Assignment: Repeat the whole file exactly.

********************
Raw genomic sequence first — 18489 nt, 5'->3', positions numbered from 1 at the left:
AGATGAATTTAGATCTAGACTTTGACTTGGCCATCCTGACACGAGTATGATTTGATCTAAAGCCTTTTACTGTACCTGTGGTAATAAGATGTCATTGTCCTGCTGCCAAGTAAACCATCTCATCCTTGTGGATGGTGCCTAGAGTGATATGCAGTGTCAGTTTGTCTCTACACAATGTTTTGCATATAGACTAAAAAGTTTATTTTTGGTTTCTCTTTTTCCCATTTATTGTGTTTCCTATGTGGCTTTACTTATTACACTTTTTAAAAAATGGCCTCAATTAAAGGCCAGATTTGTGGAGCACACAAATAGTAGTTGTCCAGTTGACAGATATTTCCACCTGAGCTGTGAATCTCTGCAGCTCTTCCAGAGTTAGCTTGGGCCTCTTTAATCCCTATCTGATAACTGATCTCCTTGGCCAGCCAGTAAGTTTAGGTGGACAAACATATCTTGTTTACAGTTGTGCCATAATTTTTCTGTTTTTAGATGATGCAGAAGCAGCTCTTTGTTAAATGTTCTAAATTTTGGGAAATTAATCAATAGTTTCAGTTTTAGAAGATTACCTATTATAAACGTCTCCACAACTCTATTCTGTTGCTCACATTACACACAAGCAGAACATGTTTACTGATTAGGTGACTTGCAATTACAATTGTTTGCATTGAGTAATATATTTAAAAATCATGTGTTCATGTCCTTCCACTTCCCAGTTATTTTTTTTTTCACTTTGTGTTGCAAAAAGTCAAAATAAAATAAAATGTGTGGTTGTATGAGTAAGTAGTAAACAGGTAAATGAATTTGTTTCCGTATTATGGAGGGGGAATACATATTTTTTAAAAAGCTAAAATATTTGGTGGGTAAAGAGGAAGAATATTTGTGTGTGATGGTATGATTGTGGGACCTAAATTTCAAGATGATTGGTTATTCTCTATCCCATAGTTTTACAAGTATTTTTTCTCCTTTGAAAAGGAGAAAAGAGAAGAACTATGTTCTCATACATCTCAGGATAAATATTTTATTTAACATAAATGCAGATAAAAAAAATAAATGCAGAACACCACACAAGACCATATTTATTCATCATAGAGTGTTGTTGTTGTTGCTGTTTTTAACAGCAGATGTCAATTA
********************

Raw genomic sequence first — 18489 nt, 5'->3', positions numbered from 1 at the left:
AGATGAATTTAGATCTAGACTTTGACTTGGCCATCCTGACACGAGTATGATTTGATCTAAAGCCTTTTACTGTACCTGTGGTAATAAGATGTCATTGTCCTGCTGCCAAGTAAACCATCTCATCCTTGTGGATGGTGCCTAGAGTGATATGCAGTGTCAGTTTGTCTCTACACAATGTTTTGCATATAGACTAAAAAGTTTATTTTTGGTTTCTCTTTTTCCCATTTATTGTGTTTCCTATGTGGCTTTACTTATTACACTTTTTAAAAAATGGCCTCAATTAAAGGCCAGATTTGTGGAGCACACAAATAGTAGTTGTCCAGTTGACAGATATTTCCACCTGAGCTGTGAATCTCTGCAGCTCTTCCAGAGTTAGCTTGGGCCTCTTTAATCCCTATCTGATAACTGATCTCCTTGGCCAGCCAGTAAGTTTAGGTGGACAAACATATCTTGTTTACAGTTGTGCCATAATTTTTCTGTTTTTAGATGATGCAGAAGCAGCTCTTTGTTAAATGTTCTAAATTTTGGGAAATTAATCAATAGTTTCAGTTTTAGAAGATTACCTATTATAAACGTCTCCACAACTCTATTCTGTTGCTCACATTACACACAAGCAGAACATGTTTACTGATTAGGTGACTTGCAATTACAATTGTTTGCATTGAGTAATATATTTAAAAATCATGTGTTCATGTCCTTCCACTTCCCAGTTATTTTTTTTTTCACTTTGTGTTGCAAAAAGTCAAAATAAAATAAAATGTGTGGTTGTATGAGTAAGTAGTAAACAGGTAAATGAATTTGTTTCCGTATTATGGAGGGGGAATACATATTTTTTAAAAAGCTAAAATATTTGGTGGGTAAAGAGGAAGAATATTTGTGTGTGATGGTATGATTGTGGGACCTAAATTTCAAGATGATTGGTTATTCTCTATCCCATAGTTTTACAAGTATTTTTTCTCCTTTGAAAAGGAGAAAAGAGAAGAACTATGTTCTCATACATCTCAGGATAAATATTTTATTTAACATAAATGCAGATAAAAAAAATAAATGCAGAACACCACACAAGACCATATTTATTCATCATAGAGTGTTGTTGTTGTTGCTGTTTTTAACAGCAGATGTCAATTA